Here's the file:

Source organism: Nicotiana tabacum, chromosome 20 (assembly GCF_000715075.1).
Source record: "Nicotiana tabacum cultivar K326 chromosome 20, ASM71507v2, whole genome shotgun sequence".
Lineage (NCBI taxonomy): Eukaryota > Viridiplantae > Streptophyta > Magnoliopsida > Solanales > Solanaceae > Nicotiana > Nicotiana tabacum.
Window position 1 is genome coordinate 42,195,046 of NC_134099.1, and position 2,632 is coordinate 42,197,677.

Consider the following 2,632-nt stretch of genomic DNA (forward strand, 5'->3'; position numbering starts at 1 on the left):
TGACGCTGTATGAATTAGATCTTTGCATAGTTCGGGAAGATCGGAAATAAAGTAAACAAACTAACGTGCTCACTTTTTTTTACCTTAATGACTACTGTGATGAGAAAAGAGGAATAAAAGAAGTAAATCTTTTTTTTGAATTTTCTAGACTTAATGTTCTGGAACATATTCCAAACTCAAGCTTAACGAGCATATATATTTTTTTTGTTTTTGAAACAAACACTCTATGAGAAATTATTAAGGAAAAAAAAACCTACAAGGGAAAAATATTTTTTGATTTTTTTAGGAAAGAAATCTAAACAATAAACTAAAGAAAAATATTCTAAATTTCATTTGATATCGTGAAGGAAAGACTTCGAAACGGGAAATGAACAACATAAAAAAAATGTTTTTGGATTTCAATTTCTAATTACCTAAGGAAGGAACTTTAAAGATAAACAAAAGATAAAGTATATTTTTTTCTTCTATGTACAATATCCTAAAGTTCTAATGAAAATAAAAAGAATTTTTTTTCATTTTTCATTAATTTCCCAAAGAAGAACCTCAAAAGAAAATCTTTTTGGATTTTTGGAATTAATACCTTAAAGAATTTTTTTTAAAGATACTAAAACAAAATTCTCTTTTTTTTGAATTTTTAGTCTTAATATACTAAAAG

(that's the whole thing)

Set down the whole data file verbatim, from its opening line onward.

Source organism: Nicotiana tabacum, chromosome 20 (assembly GCF_000715075.1).
Source record: "Nicotiana tabacum cultivar K326 chromosome 20, ASM71507v2, whole genome shotgun sequence".
Lineage (NCBI taxonomy): Eukaryota > Viridiplantae > Streptophyta > Magnoliopsida > Solanales > Solanaceae > Nicotiana > Nicotiana tabacum.
Window position 1 is genome coordinate 42,195,046 of NC_134099.1, and position 2,632 is coordinate 42,197,677.

Consider the following 2,632-nt stretch of genomic DNA (forward strand, 5'->3'; position numbering starts at 1 on the left):
TGACGCTGTATGAATTAGATCTTTGCATAGTTCGGGAAGATCGGAAATAAAGTAAACAAACTAACGTGCTCACTTTTTTTTACCTTAATGACTACTGTGATGAGAAAAGAGGAATAAAAGAAGTAAATCTTTTTTTTGAATTTTCTAGACTTAATGTTCTGGAACATATTCCAAACTCAAGCTTAACGAGCATATATATTTTTTTTGTTTTTGAAACAAACACTCTATGAGAAATTATTAAGGAAAAAAAAACCTACAAGGGAAAAATATTTTTTGATTTTTTTAGGAAAGAAATCTAAACAATAAACTAAAGAAAAATATTCTAAATTTCATTTGATATCGTGAAGGAAAGACTTCGAAACGGGAAATGAACAACATAAAAAAAATGTTTTTGGATTTCAATTTCTAATTACCTAAGGAAGGAACTTTAAAGATAAACAAAAGATAAAGTATATTTTTTTCTTCTATGTACAATATCCTAAAGTTCTAATGAAAATAAAAAGAATTTTTTTTCATTTTTCATTAATTTCCCAAAGAAGAACCTCAAAAGAAAATCTTTTTGGATTTTTGGAATTAATACCTTAAAGAATTTTTTTTAAAGATACTAAAACAAAATTCTCTTTTTTTTGAATTTTTAGTCTTAATATACTAAAAG